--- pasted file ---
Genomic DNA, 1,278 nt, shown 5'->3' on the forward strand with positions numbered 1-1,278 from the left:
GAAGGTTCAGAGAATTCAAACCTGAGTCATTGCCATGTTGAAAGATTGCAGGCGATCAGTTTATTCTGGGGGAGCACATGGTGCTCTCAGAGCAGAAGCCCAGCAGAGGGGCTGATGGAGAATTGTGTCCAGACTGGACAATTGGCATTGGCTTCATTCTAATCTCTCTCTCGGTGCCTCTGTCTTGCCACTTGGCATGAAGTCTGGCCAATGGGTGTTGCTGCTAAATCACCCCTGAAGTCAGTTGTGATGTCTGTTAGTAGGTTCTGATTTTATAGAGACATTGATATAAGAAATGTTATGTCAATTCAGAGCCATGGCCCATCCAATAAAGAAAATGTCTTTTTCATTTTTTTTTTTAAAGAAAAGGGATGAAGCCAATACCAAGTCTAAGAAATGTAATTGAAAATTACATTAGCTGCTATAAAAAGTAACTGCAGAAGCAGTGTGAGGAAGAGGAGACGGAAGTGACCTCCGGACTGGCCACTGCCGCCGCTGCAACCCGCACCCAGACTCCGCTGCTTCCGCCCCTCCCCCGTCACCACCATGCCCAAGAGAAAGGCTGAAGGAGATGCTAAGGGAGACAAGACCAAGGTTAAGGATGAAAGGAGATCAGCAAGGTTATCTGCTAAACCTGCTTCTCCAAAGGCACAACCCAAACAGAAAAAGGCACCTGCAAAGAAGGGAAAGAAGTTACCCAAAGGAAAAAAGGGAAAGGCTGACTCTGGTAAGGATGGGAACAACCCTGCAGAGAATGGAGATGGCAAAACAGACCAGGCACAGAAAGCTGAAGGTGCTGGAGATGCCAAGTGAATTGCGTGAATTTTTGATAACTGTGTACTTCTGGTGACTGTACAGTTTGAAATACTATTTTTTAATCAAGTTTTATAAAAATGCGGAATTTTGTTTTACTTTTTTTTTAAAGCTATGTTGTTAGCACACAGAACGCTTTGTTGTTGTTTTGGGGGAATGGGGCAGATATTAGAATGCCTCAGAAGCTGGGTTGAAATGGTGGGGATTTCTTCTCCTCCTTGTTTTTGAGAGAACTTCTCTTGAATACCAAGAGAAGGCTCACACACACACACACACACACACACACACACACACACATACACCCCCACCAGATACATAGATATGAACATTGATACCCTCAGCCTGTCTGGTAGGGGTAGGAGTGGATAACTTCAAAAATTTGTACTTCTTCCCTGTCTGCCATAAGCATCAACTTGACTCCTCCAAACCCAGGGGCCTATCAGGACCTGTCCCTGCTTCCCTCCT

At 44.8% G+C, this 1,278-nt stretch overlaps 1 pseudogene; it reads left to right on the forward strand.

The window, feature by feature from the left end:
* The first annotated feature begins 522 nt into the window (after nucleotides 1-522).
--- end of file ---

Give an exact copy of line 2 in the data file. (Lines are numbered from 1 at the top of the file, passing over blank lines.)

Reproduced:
GAAGGTTCAGAGAATTCAAACCTGAGTCATTGCCATGTTGAAAGATTGCAGGCGATCAGTTTATTCTGGGGGAGCACATGGTGCTCTCAGAGCAGAAGCCCAGCAGAGGGGCTGATGGAGAATTGTGTCCAGACTGGACAATTGGCATTGGCTTCATTCTAATCTCTCTCTCGGTGCCTCTGTCTTGCCACTTGGCATGAAGTCTGGCCAATGGGTGTTGCTGCTAAATCACCCCTGAAGTCAGTTGTGATGTCTGTTAGTAGGTTCTGATTTTATAGAGACATTGATATAAGAAATGTTATGTCAATTCAGAGCCATGGCCCATCCAATAAAGAAAATGTCTTTTTCATTTTTTTTTTTAAAGAAAAGGGATGAAGCCAATACCAAGTCTAAGAAATGTAATTGAAAATTACATTAGCTGCTATAAAAAGTAACTGCAGAAGCAGTGTGAGGAAGAGGAGACGGAAGTGACCTCCGGACTGGCCACTGCCGCCGCTGCAACCCGCACCCAGACTCCGCTGCTTCCGCCCCTCCCCCGTCACCACCATGCCCAAGAGAAAGGCTGAAGGAGATGCTAAGGGAGACAAGACCAAGGTTAAGGATGAAAGGAGATCAGCAAGGTTATCTGCTAAACCTGCTTCTCCAAAGGCACAACCCAAACAGAAAAAGGCACCTGCAAAGAAGGGAAAGAAGTTACCCAAAGGAAAAAAGGGAAAGGCTGACTCTGGTAAGGATGGGAACAACCCTGCAGAGAATGGAGATGGCAAAACAGACCAGGCACAGAAAGCTGAAGGTGCTGGAGATGCCAAGTGAATTGCGTGAATTTTTGATAACTGTGTACTTCTGGTGACTGTACAGTTTGAAATACTATTTTTTAATCAAGTTTTATAAAAATGCGGAATTTTGTTTTACTTTTTTTTTAAAGCTATGTTGTTAGCACACAGAACGCTTTGTTGTTGTTTTGGGGGAATGGGGCAGATATTAGAATGCCTCAGAAGCTGGGTTGAAATGGTGGGGATTTCTTCTCCTCCTTGTTTTTGAGAGAACTTCTCTTGAATACCAAGAGAAGGCTCACACACACACACACACACACACACACACACACACACATACACCCCCACCAGATACATAGATATGAACATTGATACCCTCAGCCTGTCTGGTAGGGGTAGGAGTGGATAACTTCAAAAATTTGTACTTCTTCCCTGTCTGCCATAAGCATCAACTTGACTCCTCCAAACCCAGGGGCCTATCAGGACCTGTCCCTGCTTCCCTCCT